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For most people, cryptocurrency is synonymous with Bitcoin. Bitcoin was the original and is the largest and most successful. Today however there are almost 1,000 other cryptocurrencies and tokens in circulation, according to CoinMarketCap. For the first time, Bitcoin’s dominance in terms of market cap relative to the overall cryptocurrency market, has dropped below 50%.
Bitcoins and Altcoins
From the outset, there were imitators and copycats. The Bitcoin code is open source so it has been relatively easy for clever software developers to take the code, modify it, release a new coin and then sit back and hope the value of the coin appreciates and makes them rich. Most of the alternative cryptocurrencies – or altcoins as they are known – are exactly that: third-rate knock-offs akin to a pump and dump scheme for their creators.
However, there are many other cryptocurrencies that have a unique, differentiated value proposition and have the potential to support transformative business models. In this blog I will briefly discuss some of these leading altcoins.
Ethereum: Verified by Miners
Ethereum was first proposed in 2013 by a 19 year-old cryptocurrency enthusiast named Vitalik Buterin. Like Bitcoin, Ethereum was designed to be an open source blockchain with a cryptocurrency token called Ether. Transactions are verified by a distributed network of computer nodes (miners). In contrast to Bitcoin, however, Ethereum was designed with integrated smart contract functionality, allowing users to create separate private (permissioned) networks, which are currently being utilized in financial services and other industries.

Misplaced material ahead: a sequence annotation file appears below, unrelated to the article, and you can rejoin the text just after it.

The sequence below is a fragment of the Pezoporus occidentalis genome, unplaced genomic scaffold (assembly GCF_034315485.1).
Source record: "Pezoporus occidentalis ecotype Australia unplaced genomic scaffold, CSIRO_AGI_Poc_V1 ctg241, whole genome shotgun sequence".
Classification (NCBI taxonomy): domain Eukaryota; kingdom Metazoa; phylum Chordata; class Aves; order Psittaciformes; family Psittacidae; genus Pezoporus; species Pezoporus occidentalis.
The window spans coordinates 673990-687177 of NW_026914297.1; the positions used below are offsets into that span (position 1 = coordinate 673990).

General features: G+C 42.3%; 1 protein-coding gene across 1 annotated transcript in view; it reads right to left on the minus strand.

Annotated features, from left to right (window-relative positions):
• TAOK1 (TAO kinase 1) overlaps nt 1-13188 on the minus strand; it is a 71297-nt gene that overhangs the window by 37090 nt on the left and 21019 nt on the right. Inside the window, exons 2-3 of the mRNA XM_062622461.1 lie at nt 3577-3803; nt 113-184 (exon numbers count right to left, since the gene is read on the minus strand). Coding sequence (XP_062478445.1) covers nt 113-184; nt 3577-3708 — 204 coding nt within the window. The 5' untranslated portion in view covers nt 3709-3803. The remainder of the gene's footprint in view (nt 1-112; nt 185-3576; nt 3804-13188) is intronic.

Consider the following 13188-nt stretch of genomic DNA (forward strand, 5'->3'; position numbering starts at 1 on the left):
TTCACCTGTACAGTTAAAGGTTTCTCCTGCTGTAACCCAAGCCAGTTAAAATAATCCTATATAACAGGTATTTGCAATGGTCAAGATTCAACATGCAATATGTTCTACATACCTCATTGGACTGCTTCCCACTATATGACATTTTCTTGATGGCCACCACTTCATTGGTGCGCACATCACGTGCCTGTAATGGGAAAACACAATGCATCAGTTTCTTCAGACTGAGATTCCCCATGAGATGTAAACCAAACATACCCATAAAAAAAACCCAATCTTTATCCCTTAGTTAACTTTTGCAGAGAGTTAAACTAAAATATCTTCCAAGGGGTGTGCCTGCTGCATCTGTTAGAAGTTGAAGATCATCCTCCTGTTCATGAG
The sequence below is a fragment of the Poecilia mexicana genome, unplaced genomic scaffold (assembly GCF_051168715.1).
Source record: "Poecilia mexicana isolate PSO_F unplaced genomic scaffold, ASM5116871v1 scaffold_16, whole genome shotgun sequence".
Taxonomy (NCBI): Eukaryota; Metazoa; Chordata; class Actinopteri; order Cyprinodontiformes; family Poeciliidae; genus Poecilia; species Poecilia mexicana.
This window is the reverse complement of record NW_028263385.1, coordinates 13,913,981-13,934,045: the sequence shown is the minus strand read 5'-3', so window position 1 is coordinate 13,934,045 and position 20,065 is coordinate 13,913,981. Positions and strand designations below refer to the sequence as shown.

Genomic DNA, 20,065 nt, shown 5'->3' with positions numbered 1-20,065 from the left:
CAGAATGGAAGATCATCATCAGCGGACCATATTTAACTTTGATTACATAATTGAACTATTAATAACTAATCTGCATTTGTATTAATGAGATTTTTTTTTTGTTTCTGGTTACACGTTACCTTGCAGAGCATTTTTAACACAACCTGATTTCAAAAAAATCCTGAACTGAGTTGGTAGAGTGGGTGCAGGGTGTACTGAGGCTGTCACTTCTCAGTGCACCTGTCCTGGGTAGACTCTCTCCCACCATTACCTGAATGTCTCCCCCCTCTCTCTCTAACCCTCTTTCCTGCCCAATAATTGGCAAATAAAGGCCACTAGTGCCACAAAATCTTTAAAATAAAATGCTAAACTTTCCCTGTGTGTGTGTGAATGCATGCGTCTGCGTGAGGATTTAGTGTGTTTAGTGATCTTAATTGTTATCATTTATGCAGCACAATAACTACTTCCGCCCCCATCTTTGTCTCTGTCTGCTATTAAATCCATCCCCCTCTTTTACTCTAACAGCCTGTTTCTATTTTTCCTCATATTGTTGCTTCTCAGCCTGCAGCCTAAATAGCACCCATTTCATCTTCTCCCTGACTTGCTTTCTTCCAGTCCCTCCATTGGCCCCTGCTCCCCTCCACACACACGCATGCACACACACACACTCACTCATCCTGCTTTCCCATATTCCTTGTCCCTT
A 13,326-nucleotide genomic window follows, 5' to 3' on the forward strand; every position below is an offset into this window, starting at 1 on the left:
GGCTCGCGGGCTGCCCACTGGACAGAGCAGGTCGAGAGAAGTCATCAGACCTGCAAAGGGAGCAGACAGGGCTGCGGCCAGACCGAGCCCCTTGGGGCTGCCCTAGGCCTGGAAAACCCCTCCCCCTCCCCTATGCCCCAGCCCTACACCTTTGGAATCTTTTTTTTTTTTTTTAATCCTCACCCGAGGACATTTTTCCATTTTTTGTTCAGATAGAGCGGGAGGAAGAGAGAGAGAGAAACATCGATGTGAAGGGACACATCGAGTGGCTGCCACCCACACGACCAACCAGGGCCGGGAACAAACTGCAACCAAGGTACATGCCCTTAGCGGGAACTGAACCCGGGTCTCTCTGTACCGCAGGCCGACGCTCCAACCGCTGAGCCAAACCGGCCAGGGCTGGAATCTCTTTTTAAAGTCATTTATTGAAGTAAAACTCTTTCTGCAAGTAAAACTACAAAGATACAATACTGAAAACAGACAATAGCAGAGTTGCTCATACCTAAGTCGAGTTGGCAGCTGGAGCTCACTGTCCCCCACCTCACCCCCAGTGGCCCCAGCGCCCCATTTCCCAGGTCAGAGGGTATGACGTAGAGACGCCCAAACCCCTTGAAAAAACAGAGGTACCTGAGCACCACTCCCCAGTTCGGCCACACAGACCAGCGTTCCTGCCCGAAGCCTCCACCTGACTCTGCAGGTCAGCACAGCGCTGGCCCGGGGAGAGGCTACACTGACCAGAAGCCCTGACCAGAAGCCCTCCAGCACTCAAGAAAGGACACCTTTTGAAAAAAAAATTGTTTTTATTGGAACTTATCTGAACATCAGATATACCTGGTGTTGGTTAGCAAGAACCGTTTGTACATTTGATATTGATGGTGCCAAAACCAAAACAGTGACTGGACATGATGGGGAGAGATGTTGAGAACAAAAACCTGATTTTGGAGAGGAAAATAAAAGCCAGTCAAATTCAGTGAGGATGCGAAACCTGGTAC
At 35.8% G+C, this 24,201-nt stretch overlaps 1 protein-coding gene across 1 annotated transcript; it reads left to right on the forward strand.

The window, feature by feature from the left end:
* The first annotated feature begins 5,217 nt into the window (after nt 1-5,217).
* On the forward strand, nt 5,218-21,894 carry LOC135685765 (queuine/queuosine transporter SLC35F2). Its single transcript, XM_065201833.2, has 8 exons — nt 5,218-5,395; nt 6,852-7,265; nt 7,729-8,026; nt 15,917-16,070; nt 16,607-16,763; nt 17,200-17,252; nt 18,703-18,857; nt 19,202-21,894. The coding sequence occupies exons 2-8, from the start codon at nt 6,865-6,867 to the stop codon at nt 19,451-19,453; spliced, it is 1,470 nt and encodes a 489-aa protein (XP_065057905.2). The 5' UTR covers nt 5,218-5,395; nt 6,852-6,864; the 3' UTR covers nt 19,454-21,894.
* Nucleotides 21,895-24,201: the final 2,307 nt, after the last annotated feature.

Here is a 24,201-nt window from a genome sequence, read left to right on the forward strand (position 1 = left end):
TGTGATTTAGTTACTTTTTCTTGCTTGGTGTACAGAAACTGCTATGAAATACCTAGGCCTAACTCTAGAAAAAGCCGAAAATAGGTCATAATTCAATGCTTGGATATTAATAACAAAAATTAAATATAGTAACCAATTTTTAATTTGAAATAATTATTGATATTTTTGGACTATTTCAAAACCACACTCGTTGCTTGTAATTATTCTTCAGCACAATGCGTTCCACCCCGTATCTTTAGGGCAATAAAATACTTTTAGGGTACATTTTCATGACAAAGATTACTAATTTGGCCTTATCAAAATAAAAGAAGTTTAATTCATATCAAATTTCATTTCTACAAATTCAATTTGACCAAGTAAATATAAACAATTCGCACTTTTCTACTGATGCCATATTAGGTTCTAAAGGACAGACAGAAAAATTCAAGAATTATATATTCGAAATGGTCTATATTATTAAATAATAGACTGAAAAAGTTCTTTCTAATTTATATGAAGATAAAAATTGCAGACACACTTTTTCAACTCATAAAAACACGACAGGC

Ethereum is sometimes called a virtual computer, as anyone can write applications and access the distributed computing power of the network. In return for hosting the decentralized application and providing computing power, storage and transaction validation fees are paid in amounts of Ether. In addition, Ethereum allows for developers to launch their own token that can power applications built on the blockchain. I will be discussing these more in a future blog.
In March 2017 the creation of the Enterprise Ethereum Alliance (EEA) was announced, which now includes 150 members who are collaborating to develop open-source applications and standards that can support their common interests. The creation of the EEA was likely a catalyst to the appreciation of the value of Ether as it signaled broad corporate support for the Ethereum blockchain. However, the EEA is focused on permissioned blockchain applications that do not require the Ether cryptocurrency to operate.
Ethereum Classic's Unlikely Start
The Decentralized Autonomous Organization (DAO) made headlines when it hacked Ethereum shortly after its launch, dealing a brutal reputational hit to Ethereum and the nascent blockchain/cryptocurrency space. In an attempt to salvage its standing of Ethereum, Buterin and a small group of other core developers decided to roll back the Ethereum blockchain to erase the actions of the DAO hacker. Effectively they forked the code to create a new version of the Ethereum blockchain in which the hack had not taken place.
However, the other fork continued to exist and came to be known as Ethereum Classic. Many people thought Ethereum Classic would quickly fade away as most of the community accepted the newer hard-forked version of Ethereum. Butfor some in the community, the Ethereum fork violated a core principle – the immutability of blockchains. As such, it has developed a loyal community of supporters and is now the 5th largest cryptocurrency. Grayscale Investments, which manages a Bitcoin Investment Trust listed on OTC Markets has also launched a closed-end Ethereum Classic Investment Trust”.
In my next blog I will discuss XRP and ZCASH.